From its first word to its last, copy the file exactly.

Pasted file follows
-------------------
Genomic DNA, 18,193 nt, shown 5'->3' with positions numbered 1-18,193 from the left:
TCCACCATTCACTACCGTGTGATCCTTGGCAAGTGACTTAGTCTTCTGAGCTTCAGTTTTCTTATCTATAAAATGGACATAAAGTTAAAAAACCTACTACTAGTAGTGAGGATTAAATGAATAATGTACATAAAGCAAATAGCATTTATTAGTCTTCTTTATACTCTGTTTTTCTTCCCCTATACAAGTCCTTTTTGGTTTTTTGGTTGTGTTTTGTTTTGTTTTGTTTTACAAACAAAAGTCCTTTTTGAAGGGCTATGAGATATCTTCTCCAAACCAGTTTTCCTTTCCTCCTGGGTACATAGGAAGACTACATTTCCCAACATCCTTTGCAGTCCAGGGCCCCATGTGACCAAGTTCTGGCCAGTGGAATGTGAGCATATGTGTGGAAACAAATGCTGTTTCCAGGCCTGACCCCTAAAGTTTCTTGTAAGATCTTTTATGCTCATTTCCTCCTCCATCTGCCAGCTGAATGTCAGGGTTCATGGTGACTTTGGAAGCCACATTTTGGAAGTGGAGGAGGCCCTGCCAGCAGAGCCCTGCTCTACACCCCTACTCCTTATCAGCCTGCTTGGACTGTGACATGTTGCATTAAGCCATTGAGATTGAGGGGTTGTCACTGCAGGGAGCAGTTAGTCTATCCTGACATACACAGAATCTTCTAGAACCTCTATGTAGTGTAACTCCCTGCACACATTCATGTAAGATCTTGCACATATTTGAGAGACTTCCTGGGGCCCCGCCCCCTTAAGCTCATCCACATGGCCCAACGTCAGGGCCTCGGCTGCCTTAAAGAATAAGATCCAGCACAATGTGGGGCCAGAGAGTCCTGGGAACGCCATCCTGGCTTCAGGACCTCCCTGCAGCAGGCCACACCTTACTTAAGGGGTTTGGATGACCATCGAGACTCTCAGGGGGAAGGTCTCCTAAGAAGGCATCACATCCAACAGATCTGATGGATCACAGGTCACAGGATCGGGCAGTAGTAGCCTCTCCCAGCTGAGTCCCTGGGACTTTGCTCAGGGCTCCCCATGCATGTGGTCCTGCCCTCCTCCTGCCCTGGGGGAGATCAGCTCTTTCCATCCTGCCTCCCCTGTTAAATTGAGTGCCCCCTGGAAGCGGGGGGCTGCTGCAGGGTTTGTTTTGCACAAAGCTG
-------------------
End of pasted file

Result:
Genomic DNA, 18,193 nt, shown 5'->3' with positions numbered 1-18,193 from the left:
TCCACCATTCACTACCGTGTGATCCTTGGCAAGTGACTTAGTCTTCTGAGCTTCAGTTTTCTTATCTATAAAATGGACATAAAGTTAAAAAACCTACTACTAGTAGTGAGGATTAAATGAATAATGTACATAAAGCAAATAGCATTTATTAGTCTTCTTTATACTCTGTTTTTCTTCCCCTATACAAGTCCTTTTTGGTTTTTTGGTTGTGTTTTGTTTTGTTTTGTTTTACAAACAAAAGTCCTTTTTGAAGGGCTATGAGATATCTTCTCCAAACCAGTTTTCCTTTCCTCCTGGGTACATAGGAAGACTACATTTCCCAACATCCTTTGCAGTCCAGGGCCCCATGTGACCAAGTTCTGGCCAGTGGAATGTGAGCATATGTGTGGAAACAAATGCTGTTTCCAGGCCTGACCCCTAAAGTTTCTTGTAAGATCTTTTATGCTCATTTCCTCCTCCATCTGCCAGCTGAATGTCAGGGTTCATGGTGACTTTGGAAGCCACATTTTGGAAGTGGAGGAGGCCCTGCCAGCAGAGCCCTGCTCTACACCCCTACTCCTTATCAGCCTGCTTGGACTGTGACATGTTGCATTAAGCCATTGAGATTGAGGGGTTGTCACTGCAGGGAGCAGTTAGTCTATCCTGACATACACAGAATCTTCTAGAACCTCTATGTAGTGTAACTCCCTGCACACATTCATGTAAGATCTTGCACATATTTGAGAGACTTCCTGGGGCCCCGCCCCCTTAAGCTCATCCACATGGCCCAACGTCAGGGCCTCGGCTGCCTTAAAGAATAAGATCCAGCACAATGTGGGGCCAGAGAGTCCTGGGAACGCCATCCTGGCTTCAGGACCTCCCTGCAGCAGGCCACACCTTACTTAAGGGGTTTGGATGACCATCGAGACTCTCAGGGGGAAGGTCTCCTAAGAAGGCATCACATCCAACAGATCTGATGGATCACAGGTCACAGGATCGGGCAGTAGTAGCCTCTCCCAGCTGAGTCCCTGGGACTTTGCTCAGGGCTCCCCATGCATGTGGTCCTGCCCTCCTCCTGCCCTGGGGGAGATCAGCTCTTTCCATCCTGCCTCCCCTGTTAAATTGAGTGCCCCCTGGAAGCGGGGGGCTGCTGCAGGGTTTGTTTTGCACAAAGCTG